The Idaho Board of Land Commissioners heard renewed plans on Tuesday regarding the fate of roughly 28,000 acres of state-owned land near Payette Lake and McCall but made no moves toward a resolution on the controversial issue.
The area includes parcels of state land northeast of Payette Lake and extending south around Little Payette Lake. The area has been at the center of debate for much of the year as the Idaho Department of Lands and commissioners weigh its best use. Per Idaho’s constitution, the Department of Lands is mandated to use state endowment lands to maximize revenue for schools.
The Department of Lands paused its leasing projects in the area earlier this year to assess different usage options.
Trident Holdings, a Boise-based investment firm, earlier this year proposed a land swap of North Idaho timber lands in exchange for the McCall-area parcels. Trident officials again made their case to the land board for private development of the area, promising a combination of development and conservation that it argued would be an economic boon for the Department of Lands.
“This proposal gets to enhance (public) access by creating the state’s largest public park,” Alec Williams, owner of Trident Holdings, told the Land Board on Tuesday.
Williams, who grew up in Idaho, said Trident would commit to preserving public access to land bordering Ponderosa State Park’s North Beach Unit at the northern tip of Payette Lake.
The Trident plan would also include lakefront development and other “development clusters,” according to the firm’s presentation.
The Department of Lands’ real estate services bureau chief Ryan Montoya presented an alternative strategy on Tuesday which would adopt a phased approach. Under the department’s plan, it would move forward with leases, sales or land swaps for parcels in the area that are “ready” over the next one to five years.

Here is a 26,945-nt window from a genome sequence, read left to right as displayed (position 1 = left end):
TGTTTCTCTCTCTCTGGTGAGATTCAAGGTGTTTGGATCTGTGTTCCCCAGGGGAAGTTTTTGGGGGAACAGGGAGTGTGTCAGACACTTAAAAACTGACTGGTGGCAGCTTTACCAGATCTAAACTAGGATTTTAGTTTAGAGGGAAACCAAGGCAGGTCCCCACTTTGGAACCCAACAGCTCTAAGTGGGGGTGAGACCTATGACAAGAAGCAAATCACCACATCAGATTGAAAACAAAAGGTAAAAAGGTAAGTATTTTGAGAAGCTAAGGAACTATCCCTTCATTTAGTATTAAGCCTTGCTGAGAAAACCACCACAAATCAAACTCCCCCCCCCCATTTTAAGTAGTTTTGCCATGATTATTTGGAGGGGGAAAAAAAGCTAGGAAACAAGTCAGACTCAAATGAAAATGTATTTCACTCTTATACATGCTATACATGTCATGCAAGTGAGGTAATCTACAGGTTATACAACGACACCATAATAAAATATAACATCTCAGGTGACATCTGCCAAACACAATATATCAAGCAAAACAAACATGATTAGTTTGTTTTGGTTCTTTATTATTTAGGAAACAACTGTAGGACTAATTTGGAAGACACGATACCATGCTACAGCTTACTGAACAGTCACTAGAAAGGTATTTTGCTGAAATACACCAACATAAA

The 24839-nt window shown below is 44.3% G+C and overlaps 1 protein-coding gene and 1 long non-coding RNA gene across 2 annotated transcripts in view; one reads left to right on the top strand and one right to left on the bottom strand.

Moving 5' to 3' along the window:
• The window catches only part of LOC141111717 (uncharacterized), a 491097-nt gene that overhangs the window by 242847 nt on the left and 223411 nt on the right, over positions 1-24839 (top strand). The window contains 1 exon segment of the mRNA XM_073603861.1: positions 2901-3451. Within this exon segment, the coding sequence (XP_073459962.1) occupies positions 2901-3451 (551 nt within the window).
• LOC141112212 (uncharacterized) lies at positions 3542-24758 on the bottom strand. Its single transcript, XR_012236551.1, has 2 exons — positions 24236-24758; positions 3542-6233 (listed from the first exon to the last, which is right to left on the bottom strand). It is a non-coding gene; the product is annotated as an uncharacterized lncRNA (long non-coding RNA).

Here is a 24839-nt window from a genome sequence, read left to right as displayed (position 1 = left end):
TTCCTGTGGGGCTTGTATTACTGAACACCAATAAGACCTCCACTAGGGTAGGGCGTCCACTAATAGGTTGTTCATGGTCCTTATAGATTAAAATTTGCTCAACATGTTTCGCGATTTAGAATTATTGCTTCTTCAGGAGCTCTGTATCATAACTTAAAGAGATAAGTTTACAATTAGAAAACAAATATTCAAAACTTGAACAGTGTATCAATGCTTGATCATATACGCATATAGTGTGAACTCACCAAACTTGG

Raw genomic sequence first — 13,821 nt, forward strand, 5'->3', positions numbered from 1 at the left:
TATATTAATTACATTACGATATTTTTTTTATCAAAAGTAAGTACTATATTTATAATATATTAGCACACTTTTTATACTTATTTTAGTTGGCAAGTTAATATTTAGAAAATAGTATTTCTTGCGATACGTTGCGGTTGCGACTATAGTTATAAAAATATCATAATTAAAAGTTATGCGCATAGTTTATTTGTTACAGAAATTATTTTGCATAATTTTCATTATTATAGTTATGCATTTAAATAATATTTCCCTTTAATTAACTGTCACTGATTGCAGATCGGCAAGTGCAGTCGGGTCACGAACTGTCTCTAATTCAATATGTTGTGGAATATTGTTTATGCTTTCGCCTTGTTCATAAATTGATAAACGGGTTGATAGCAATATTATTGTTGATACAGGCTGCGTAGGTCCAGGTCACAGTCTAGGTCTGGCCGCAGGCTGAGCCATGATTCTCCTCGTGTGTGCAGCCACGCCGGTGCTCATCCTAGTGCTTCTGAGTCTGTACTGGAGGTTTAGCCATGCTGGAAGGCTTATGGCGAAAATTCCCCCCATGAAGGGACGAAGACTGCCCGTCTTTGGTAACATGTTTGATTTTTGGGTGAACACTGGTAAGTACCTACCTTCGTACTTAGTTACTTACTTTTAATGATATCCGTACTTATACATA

“These are properties with high value, low revenue and significant potential for other uses and/or disposition,” Montoya said.
A second phase would allow further research on some properties, and a third phase would focus on long-term revenue options for the remaining parcels. Montoya said “the vast majority of the land within the area of impact” is considered Phase Two land.
PUBLIC LANDS GROUPS, MCCALL RESIDENTS SAID THEY OPPOSE TRIDENT LANDS PLAN
Trident’s campaign was met with fierce rebuttals from conservation groups and McCall-area business owners, including the Idaho Conservation League, Idaho Wildlife Federation, Payette Endowment Lands Alliance and Payette Land Trust. All of the individuals who gave public comments during the meeting said they opposed Trident’s proposed land swap. Some opponents said Trident’s projected financial returns are inaccurate — a claim that was made to the land board and the city of McCall earlier this year.
Opponents also voiced concerns about potential damage to the lake and surrounding scenery from development, as well as detriments to tourism and local businesses if the land is privately held. Several commenters called on the Land Board to extend its pause on leasing in the area.
The Land Board did not make any decisions on a moratorium or a possible strategy during the meeting. Instead, it will hear more from the Department of Lands on its strategy proposal at the next board meeting on Dec. 15. An open comment period is planned for January 2021.
Williams told the board that Trident will submit a formal land exchange application “in the coming weeks.”
Gov. Brad Little, who sits on the land board, again reiterated his own attachment to McCall and the parcels in question, which he previously called “a big, hairy piece of ground with all kinds of conflicting issues.”